Archive for the “Women Composers” Category
The Music of Vítezslava Kaprí¡loví¡
Virginia Eskin, piano
Stephanie Chase, violin
Koch International Classics
April Preludes, Legend, Burlesque, Five Compositions for Piano, Elegy, Sonata Appassionata, Vriations sure le Carillon de L’Eglise Saint-Etienne-du-Mont, Little Song
Czech composer Vítezslava Kaprí¡loví¡ lived only 25 years (1915 – 1940) yet her musical language is surprisingly mature and well crafted (much better than what I was doing when I was in my 20s, that is for sure). The works on this disc, all from the 1930s, show a variety of stylistic influences synthesized into a personal vibrant language. Her music sounds to be equal parts of early Bartok, pre-atonality Berg, and of course Janacek. Each piece is remarkably expressive (of course it helps that the performers here are so wonderfully expressive as well) with equal amounts of moribund and ponderous music balanced by spunky and fiery compositions.
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LEí“N: Bailarín; Singin’ Sepia; Axon; Arenas d’un Tiempo; Satiné; Horizons. David Starobin, guitar; Tony Arnold, soprano; Continuum; Mari Kimura, violin; Speculum Musicae; Quattro Mani; NDR Sinfonie Orchester/Peter Ruzicka. Bridge 9231. 56 minutes.
Tania Leí³n writes music in a lyrically Modernist vein. Her music is colorful and virtuosic, but the virtuosity is filtered through the composer’s strong sense of “play”, the kind of “serious lightness” that informs much recent Modernist art. This sampler of Leí³n’s solo, vocal, chamber, and orchestral music from Bridge Records begins with guitarist David Starobin’s winning performance of Bailarín. The composer’s Cuban background is evident in the piece, but not in a heavy-handed or clichéd way. Bailarín is lithe, attractive, and idiomatically written.
There is virtually complete expressive identification between music and poetry (by Rita Dove) in Singin’ Sepia, a cycle of songs on slavery and its diasporic effect. The music, for soprano, clarinet, violin, and piano/four-hands, is, by turns, joyous and reflective. Tony Arnold’s performance is rich and intimate.
Axon is a remarkable piece for violin and interactive computer. Both instruments “dance” and sing. The material is spiky and rhythmically alive (those adjectives can be applied to all of the composer’s music). Mari Kimura is a talented violinist. She gives a fine performance of this difficult piece.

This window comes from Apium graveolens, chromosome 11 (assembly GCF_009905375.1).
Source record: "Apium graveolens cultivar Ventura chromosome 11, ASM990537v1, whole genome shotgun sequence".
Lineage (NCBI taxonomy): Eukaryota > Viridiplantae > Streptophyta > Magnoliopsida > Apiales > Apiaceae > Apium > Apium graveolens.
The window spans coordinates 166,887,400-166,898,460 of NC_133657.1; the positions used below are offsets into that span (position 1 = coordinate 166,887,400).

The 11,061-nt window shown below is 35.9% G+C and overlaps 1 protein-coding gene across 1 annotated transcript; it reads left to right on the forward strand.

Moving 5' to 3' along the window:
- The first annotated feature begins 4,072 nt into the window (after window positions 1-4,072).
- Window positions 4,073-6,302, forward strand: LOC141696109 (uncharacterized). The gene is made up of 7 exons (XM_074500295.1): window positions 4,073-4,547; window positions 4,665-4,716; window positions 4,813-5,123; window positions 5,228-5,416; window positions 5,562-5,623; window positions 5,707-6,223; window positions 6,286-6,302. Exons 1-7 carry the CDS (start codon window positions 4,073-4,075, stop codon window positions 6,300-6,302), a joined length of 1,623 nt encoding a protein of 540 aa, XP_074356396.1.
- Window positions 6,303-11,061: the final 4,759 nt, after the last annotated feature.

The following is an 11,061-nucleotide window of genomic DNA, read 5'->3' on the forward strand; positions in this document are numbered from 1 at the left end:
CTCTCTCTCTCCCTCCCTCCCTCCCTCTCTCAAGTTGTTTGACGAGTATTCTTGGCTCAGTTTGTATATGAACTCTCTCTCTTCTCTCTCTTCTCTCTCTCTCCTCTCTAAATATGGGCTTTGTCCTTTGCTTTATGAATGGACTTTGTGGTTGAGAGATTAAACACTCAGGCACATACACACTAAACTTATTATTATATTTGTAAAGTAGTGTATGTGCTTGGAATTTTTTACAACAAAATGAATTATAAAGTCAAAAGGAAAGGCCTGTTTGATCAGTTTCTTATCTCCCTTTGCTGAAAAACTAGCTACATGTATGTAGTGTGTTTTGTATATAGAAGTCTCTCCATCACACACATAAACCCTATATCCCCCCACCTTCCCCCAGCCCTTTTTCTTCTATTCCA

The program closes with three instrumental works (Arenas d’un Tiempo, for clarinet, cello, and piano, Satiné, for two pianos, and Horizons, for orchestra) that show off the composer’s stylistic interests, especially rhythmic invention, and expressive skills. The performances here, and on the disc as a whole are first-rate. I’ve heard Tania Leí³n’s name many times, but this is the first opportunity I’ve had to heard of her music. I hope to hear much more of it, and soon.
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Carl Vine: Sonata for Flute
Ian Clarke: Orange Dawn
Paul Shoenfield: Achat Sha’alti
; Ufaratsta [Valentine]
Carl Vine: Sonata for Flute and Piano
Sofia Gubaidulina: Allegro Rusticana
; Klí¤nge des waldes [Sounds of the Forest]
Dan Welcher: All the Words to All the Songs
Joseph Schwantner: Soaring
; Black Anemones
Paul Ben-Haim: Three Songs Without Words
Glen B. Cortese: I Dream’d in a Dream
Anne Boyd: Goldfish Through Summer Rain
The combination of Alexa Still on flute and Stephen Gosling on piano creates a veritable “Brangelina” of musical technique. Both performers are constantly praised for their technical prowess and amazing ability to make the most challenging works sound effortless and easy. Reviewers far and wide agree that Alexa Still doesn’t make anything sound tough. She gracefully sprints and hurdles through menacing challenges without seeming to break a sweat. On a similar note, I once heard Stephen Gosling begin a sentence with “When I played Eonta…
” and I just kind of blanked out after that. It just wasn’t something I’d ever heard a pianist say before. Added to this technical superiority comes an equally superior sensitive musical side. This disc isn’t just flautistic fireworks.
There is a perception that flute music is light and twee stuff. Yes, there are plenty of twee flute works out there, recorded ad nauseam. My better 15/16ths plays flute and I have several of “those” recordings. This disc is a delicious collection of works that are less known but still connected in spirit to those countless Parisian salon discs that include yet one more recording of Poulenc’s sonata. The title work for the disc, Carl Vine’s Sonata for flute and piano, is a delightful and serious work that I want to hear more often. Luckily, I get to keep this disc.
The two selections by Gubaidulina are more conservative earlier pieces that show the underpinnings of her colorful and crafty later works. Of Schwantner’s two pieces, Black Anemones sounds more restrained than his better-known large ensemble works. Soaring is a treacherous journey despite its rather mellow title. To my ears, it sounds like a beginning and doesn’t really sound complete after its brief 1:35 runtime. Paul Schoenfield is the third composer with two works on the disc and it feels good to hear something other than his ubiquitous (yet enjoyable) Café Music. Achat Sha’alti and Ufaratsta show two sides of his Jewish music inspirations. Achat Sha’alti is beautiful, sometimes mournful, and rich while Ufaratsta bubbles along with joyous energy. Dan Welcher’s extended quote of “I Can’t Help Falling in Love with You” in All the Words to All the Songs seems downright cheeseballish but it is instead intended as a elegy for an old friend.
There really isn’t anything, composition-wise or performance-wise, on this disc that I didn’t enjoy. The opening track of Orange Dawn by Ian Clarke sucked me in right away and I’ve been spinning the disc a lot ever since. Paul Ben-Haim’s Three Songs Without Words are wonderfully lyrical. I Dream’d in a Dream by Glen B. Cortese balances the dark and dramatic side with the hopeful in an effectively fluid form. The closing track, Anne Boyd’s Goldfish Through a Summer Rain is a picturesque closer played with much sensitivity. Good stuff abounds on this disc. If you like flute music or hate it, I’m betting that you will enjoy this CD.